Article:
Kiwi arts showcased at Taipei exhibition

Fun guys: White Fungus magazine founders Ron and Mark Hanson at their favourite cafe, No. 13 Cafe in Nantun, Taichung City.

Fun guys: White Fungus magazine founders Ron and Mark Hanson at their favourite cafe, No. 13 Cafe in Nantun, Taichung City.

What started as a protest against the Wellington inner-city bypass has turned into an international publishing business for two capital ex-pats.

Taipei-based editors Ron and Mark Hanson have been commissioned to produce a special bilingual magazine showcasing left-field Kiwi arts, music and history at the Taipei International Book Exhibition, one of the largest book fairs in Asia.

New Zealand is the guest of honour at next year's exhibition and three of our best and brightest artists will be featured in the Hansons' special edition of Subconscious Restaurant and will visit Taiwan for the event.

While the magazine, and sister publication White Fungus, can now boast sales everywhere from Wellington's Adam Art Gallery to London's Tate Modern, the brothers found themselves in the editing game almost by accident.

Their impetus to start White Fungus in 2003 was in protest at Wellington's inner-city bypass, which was to displace much of the artists' district of upper Cuba St.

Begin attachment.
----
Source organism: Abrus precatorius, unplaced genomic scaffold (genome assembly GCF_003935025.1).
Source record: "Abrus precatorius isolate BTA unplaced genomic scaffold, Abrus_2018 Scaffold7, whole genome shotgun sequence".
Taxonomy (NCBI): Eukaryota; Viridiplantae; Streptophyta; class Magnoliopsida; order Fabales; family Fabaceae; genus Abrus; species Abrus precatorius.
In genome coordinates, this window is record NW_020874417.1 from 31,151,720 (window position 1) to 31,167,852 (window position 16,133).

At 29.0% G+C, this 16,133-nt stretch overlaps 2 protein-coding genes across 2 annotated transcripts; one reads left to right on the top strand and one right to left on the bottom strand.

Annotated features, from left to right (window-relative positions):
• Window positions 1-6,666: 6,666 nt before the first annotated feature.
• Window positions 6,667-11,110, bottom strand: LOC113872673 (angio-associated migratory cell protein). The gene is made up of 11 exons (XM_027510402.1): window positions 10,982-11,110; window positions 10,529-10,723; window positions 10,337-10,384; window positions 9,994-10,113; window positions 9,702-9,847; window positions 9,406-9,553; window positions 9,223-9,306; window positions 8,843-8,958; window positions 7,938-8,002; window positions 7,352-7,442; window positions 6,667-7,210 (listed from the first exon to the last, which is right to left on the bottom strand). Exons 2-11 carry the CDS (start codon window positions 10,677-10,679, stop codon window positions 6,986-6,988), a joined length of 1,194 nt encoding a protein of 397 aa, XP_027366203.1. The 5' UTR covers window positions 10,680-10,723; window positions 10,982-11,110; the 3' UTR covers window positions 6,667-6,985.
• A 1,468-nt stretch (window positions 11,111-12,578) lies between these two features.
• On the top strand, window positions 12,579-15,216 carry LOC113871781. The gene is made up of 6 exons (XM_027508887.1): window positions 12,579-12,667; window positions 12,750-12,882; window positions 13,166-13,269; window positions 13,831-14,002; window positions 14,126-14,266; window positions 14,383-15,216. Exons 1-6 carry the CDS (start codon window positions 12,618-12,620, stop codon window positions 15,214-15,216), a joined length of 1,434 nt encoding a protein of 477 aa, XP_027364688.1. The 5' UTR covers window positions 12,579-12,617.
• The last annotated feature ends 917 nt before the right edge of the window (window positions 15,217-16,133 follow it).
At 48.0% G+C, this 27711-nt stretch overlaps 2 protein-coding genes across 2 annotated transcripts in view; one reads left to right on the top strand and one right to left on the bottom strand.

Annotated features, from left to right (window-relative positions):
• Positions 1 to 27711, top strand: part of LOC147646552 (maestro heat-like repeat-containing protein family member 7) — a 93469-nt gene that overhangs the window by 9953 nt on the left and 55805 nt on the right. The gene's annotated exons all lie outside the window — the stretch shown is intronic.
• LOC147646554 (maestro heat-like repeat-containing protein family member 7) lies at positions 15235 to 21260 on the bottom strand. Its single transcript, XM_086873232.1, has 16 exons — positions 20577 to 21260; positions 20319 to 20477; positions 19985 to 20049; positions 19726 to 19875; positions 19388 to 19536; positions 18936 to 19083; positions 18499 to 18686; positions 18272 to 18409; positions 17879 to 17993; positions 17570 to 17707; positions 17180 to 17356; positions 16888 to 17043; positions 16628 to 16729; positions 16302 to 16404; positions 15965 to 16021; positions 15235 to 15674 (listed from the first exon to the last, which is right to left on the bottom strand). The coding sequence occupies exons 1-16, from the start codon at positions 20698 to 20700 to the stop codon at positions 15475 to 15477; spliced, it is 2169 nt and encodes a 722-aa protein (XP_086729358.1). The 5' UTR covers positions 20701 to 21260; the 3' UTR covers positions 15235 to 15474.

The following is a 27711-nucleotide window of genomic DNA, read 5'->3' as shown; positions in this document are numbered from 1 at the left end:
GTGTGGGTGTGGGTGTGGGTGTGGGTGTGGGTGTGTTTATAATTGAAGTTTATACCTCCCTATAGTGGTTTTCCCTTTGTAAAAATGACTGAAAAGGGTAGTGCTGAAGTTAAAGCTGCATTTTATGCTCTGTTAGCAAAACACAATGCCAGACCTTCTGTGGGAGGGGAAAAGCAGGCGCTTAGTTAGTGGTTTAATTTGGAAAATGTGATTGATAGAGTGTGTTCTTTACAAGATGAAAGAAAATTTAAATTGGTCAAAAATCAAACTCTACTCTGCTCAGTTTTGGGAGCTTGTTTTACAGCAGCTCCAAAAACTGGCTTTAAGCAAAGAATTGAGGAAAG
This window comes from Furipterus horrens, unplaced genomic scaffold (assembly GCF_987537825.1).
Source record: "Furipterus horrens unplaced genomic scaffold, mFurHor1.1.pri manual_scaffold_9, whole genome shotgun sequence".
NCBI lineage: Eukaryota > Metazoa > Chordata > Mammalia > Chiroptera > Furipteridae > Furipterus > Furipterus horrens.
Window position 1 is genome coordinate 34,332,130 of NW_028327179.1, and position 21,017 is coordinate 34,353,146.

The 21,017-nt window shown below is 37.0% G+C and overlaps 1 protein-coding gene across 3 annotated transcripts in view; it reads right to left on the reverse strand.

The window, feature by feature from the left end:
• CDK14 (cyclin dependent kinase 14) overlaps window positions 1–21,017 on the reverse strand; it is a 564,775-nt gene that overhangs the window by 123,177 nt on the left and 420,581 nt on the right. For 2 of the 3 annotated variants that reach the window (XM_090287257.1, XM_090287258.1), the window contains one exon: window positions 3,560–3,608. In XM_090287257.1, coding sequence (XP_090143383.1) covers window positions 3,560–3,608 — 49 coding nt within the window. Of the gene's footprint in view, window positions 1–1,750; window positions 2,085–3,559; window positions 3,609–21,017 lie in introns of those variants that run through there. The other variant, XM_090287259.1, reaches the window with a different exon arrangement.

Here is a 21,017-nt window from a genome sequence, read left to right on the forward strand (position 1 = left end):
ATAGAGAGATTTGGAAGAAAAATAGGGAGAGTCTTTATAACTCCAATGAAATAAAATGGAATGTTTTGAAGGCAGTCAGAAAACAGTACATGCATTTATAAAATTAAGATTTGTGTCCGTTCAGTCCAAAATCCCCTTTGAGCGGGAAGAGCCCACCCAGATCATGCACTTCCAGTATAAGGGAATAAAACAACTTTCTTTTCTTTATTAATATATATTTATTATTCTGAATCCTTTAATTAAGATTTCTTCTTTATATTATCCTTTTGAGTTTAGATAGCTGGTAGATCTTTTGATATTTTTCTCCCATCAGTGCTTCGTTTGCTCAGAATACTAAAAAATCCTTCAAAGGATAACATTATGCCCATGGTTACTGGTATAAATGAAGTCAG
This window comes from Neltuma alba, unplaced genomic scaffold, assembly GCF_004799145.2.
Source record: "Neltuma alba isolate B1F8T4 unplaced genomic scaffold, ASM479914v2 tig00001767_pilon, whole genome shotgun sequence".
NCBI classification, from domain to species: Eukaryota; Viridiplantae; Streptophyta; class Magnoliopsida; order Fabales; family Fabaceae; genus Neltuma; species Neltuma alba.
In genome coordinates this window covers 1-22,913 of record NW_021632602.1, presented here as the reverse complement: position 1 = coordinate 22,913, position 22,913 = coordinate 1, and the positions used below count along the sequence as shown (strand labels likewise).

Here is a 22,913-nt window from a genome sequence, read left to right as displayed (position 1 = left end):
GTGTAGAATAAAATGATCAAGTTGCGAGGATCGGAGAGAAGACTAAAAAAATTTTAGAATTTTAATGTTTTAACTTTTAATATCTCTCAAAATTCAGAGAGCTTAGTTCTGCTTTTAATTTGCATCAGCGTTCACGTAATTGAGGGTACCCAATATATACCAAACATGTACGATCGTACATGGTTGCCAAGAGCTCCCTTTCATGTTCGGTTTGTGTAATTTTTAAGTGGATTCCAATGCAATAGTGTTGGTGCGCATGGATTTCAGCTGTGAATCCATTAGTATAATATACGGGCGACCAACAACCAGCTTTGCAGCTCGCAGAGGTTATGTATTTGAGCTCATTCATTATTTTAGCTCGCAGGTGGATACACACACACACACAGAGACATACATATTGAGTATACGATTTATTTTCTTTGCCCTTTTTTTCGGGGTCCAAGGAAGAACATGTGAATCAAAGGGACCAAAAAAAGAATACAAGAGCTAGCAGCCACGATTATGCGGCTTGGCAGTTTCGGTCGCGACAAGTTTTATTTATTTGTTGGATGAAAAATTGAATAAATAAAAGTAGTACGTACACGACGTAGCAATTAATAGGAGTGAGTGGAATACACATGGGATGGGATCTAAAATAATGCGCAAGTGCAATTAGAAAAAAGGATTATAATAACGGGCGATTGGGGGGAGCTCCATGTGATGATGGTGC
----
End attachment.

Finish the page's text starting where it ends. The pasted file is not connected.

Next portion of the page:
The pair wanted to get the word out about the importance of the area, Ron said.

"We wanted to write about the history of Cuba St - everyone seemed to be forgetting," he said.

"I profiled a lot of the artists that were being kicked out of their studios, including Taika Waititi, Bret McKenzie, Plan 9 who did The Lord of the Rings soundtrack."

Ron admits the first edition of 400 copies was a bit of a rush job.

"The first issue was made on a photocopier . . . We just threw ourselves in and learnt on the job." Over the 12 later editions, White Fungus has morphed from its protest roots into an international arts, culture and political showcase.

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Ron hoped the book fair publication would help to teach the wider world a little bit more about Kiwi culture. One article would focus on the country's DIY approach to music production over the years.

There was a lot of interest in New Zealand's "oddball talents", Ron said. He saw it as perfect timing to introduce these to the Taipei literary and culture world.

 - The Dominion Post

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